Like their European homologues who have built bridges of cooperation which connect Europe to the United States, Africans on opposite shores of the Atlantic ocean have always been aware of the imperatives for reconnecting themselves with similar bridges. However, due to dearth of resources and, the spectacular act of courage which uncle Leon H. Sullivan brought to the table, the conceptualization of these bridges was for long subconsciously stock in the positive idealism of such visionary exponents of strong reconnections with Africa as Marcus Gravy,  W.E.B. Dubois, etc.

With the first Leon H. Sullivan Biannual African Summit in  Abidjan, Cote d'Ivoire in May 1991, the bridges of cooperation between Africans in the United States and Africa ceased to be a mere concept. The summit, which to this day is guided by the objectives and the principles outlined by the late Sullivan, brought an end to the era of armchair speculation and rhetorical contemplation on the roles which Africans in Diaspora can play in Africa's economic, social and political development.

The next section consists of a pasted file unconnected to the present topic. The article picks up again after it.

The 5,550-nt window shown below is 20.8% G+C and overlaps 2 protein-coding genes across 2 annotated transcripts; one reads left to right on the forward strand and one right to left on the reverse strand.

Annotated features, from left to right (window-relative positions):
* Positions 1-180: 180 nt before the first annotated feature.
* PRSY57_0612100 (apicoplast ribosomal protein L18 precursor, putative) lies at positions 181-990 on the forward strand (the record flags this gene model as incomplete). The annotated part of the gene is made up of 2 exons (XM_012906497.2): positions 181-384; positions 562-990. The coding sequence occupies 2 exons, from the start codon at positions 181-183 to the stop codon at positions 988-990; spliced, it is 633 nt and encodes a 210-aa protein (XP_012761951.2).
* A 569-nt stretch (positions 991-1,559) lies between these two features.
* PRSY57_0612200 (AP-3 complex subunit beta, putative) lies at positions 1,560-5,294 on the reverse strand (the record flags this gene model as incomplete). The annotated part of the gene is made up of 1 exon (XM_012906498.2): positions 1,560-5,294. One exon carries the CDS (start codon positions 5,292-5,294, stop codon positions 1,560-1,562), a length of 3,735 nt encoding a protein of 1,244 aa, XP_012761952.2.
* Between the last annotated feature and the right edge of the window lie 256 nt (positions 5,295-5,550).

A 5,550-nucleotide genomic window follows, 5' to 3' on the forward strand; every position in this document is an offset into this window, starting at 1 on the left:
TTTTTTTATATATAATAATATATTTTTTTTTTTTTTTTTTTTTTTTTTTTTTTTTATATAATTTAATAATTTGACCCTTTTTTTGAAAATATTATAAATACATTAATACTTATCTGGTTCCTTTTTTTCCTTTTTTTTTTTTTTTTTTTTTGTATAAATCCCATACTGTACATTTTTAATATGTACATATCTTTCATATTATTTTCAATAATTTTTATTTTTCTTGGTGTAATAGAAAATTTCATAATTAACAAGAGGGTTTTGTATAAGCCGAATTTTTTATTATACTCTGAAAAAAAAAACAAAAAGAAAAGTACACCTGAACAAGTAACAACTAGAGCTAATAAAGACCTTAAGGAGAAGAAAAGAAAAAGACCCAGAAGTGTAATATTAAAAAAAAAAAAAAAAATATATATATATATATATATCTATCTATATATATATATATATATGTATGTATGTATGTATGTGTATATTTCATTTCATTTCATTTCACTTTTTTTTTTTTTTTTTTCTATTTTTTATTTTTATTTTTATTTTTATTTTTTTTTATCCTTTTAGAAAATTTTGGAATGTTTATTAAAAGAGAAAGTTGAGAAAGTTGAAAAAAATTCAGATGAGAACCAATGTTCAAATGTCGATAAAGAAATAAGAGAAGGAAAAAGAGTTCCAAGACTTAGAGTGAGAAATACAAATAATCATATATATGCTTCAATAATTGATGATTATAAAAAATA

The inception of the biannual summit and the novelty of the multidimensional approach which it has embraced to create a forum of African heads of states and governments, technocrats from different fields of development endeavor, international financial institutions, distinguished entrepreneurs and industry managers and, the World Bank which engage in productive cross fertilization of ideas on the development challenges of Africa truly represents the first successful extra-multilateral-diplomatic initiative dedicated to finding durable solutions to these challenges. The recently concluded summit in Abuja, Nigeria was the seventh in the series of the Leon H. Sullivan African Biannual Summit. While each of these summits has been a tremendous success, the fifth held in Accra, Ghana and the sixth and seventh held successively in Abuja, Nigeria clearly built on the accomplishments of earlier summits to give a concise definition of the raison deter which underscores the Leon H. Sullivan's mission in Africa.